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European Parliament backs major fisheries reform

Those fighting to reform fisheries are celebrating today after the European Parliament approved a major reform by an enormous majority.

Parliament was having its say in the ongoing attempt to shake up Europe’s controversial Common Fisheries Policy (CFP), as long demanded by scientists and conservationists who have warned that many fish species are being harvested at levels far beyond what is sustainable.

As well as voting to end the practice of throwing back fish that are not target species or are too small (so-called ‘discards’), members of the European Parliament (MEPs) also threw their weight behind the concept of ‘maximum sustainable yield’. This is the idea that fish stocks should be managed to maintain the wild population at a level that provides the maximum possible yield on a permanent basis.

“We have shown today that the European Parliament is anything but toothless. We have used our power as a co-legislator, for the first time in fisheries policy, to put a stop to overfishing. Fish stocks should recover by 2020, enabling us to take 15 million tonnes more fish, and create 37,000 new jobs,” said Ulrike Rodust, the Parliament’s rapporteur for fisheries reform. Rodust’s report was passed by her colleagues by 502 votes for to 137 against (press release).

Campaign groups, researchers and MEPs who have waged a long campaign for a radical shake-up of the CFP were celebrating today.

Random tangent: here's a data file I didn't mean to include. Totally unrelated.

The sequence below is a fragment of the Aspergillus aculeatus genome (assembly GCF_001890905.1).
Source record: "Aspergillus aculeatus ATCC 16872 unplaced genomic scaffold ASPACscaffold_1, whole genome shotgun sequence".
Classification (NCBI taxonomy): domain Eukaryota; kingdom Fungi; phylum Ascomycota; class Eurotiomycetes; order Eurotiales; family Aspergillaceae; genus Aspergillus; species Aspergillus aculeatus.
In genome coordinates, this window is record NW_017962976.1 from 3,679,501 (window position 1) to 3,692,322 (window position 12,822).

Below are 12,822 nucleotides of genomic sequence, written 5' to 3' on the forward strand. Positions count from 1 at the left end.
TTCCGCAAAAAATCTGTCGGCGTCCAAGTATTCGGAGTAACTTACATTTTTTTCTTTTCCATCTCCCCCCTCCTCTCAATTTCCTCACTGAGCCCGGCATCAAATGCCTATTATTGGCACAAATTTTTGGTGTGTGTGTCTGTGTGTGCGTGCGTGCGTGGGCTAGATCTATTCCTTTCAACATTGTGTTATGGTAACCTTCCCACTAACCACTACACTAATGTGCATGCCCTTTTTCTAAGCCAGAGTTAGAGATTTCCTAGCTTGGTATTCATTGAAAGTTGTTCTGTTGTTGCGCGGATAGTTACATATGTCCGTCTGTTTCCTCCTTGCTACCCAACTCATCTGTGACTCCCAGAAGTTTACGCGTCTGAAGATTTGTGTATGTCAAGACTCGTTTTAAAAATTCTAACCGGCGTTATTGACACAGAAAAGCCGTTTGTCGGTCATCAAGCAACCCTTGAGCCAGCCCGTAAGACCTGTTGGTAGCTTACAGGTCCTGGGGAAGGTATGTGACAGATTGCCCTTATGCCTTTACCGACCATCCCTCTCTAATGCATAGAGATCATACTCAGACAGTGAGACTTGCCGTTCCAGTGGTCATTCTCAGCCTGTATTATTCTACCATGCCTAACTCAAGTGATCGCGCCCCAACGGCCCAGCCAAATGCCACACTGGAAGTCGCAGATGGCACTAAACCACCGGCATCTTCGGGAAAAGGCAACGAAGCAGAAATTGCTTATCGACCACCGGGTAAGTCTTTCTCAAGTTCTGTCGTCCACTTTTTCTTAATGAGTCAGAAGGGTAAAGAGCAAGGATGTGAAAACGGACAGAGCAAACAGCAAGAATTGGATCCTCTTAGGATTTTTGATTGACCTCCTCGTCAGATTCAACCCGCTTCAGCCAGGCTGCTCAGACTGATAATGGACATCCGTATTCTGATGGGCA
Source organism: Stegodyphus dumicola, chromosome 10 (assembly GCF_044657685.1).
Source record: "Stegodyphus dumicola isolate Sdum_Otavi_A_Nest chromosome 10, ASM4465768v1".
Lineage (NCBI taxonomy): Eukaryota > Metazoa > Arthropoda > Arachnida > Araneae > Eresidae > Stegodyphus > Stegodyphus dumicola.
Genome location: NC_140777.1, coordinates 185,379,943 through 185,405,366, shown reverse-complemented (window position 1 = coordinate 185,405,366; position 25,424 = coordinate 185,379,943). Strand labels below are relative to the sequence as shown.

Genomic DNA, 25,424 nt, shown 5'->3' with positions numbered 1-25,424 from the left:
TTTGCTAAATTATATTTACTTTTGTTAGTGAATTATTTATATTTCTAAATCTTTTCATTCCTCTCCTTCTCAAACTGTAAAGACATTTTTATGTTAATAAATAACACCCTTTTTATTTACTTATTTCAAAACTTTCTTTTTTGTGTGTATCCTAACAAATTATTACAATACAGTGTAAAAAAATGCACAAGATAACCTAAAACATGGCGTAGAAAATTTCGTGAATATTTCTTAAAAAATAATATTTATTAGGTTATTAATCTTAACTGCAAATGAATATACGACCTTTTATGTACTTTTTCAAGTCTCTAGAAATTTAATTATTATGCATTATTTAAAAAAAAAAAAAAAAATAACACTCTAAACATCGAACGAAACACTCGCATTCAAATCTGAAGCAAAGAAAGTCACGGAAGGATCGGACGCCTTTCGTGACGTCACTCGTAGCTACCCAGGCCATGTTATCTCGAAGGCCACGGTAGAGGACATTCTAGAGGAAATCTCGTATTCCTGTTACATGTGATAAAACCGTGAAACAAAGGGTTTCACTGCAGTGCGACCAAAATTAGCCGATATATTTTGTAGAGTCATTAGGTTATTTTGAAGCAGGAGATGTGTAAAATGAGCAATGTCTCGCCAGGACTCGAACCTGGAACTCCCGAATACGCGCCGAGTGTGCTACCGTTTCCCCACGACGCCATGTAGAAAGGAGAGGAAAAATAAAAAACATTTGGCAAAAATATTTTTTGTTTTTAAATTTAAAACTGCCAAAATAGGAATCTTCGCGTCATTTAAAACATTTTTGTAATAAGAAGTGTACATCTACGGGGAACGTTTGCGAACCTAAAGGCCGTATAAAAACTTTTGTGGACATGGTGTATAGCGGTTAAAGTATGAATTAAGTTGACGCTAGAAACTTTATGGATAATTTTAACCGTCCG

MEP Chris Davies said that the vote would provide a “strong negotiating position” in the discussions Parliament will now have with the European Council and Commission to agree on the final legislation. Previously those bodies have seemed less keen on a wholesale shake-up (see ‘European fisheries reform stumbles forward‘).


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    Martin Bohle said:

    The European Parliament is supporting the European Commission to fight for its reform proposal when discussing with the reluctant Council, encouraging.

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    Robert Perryman said:

    MSY does not work. We have known this for a long time…

    When are we going to acknowledge that fisheries must be managed by considering whole ecosystems at a global scale?

    This will just mean that European corporations increase their exploitation of far-off developing countries’ waters, and that our own fish will be managed in a completely outdated way and simplistic way.

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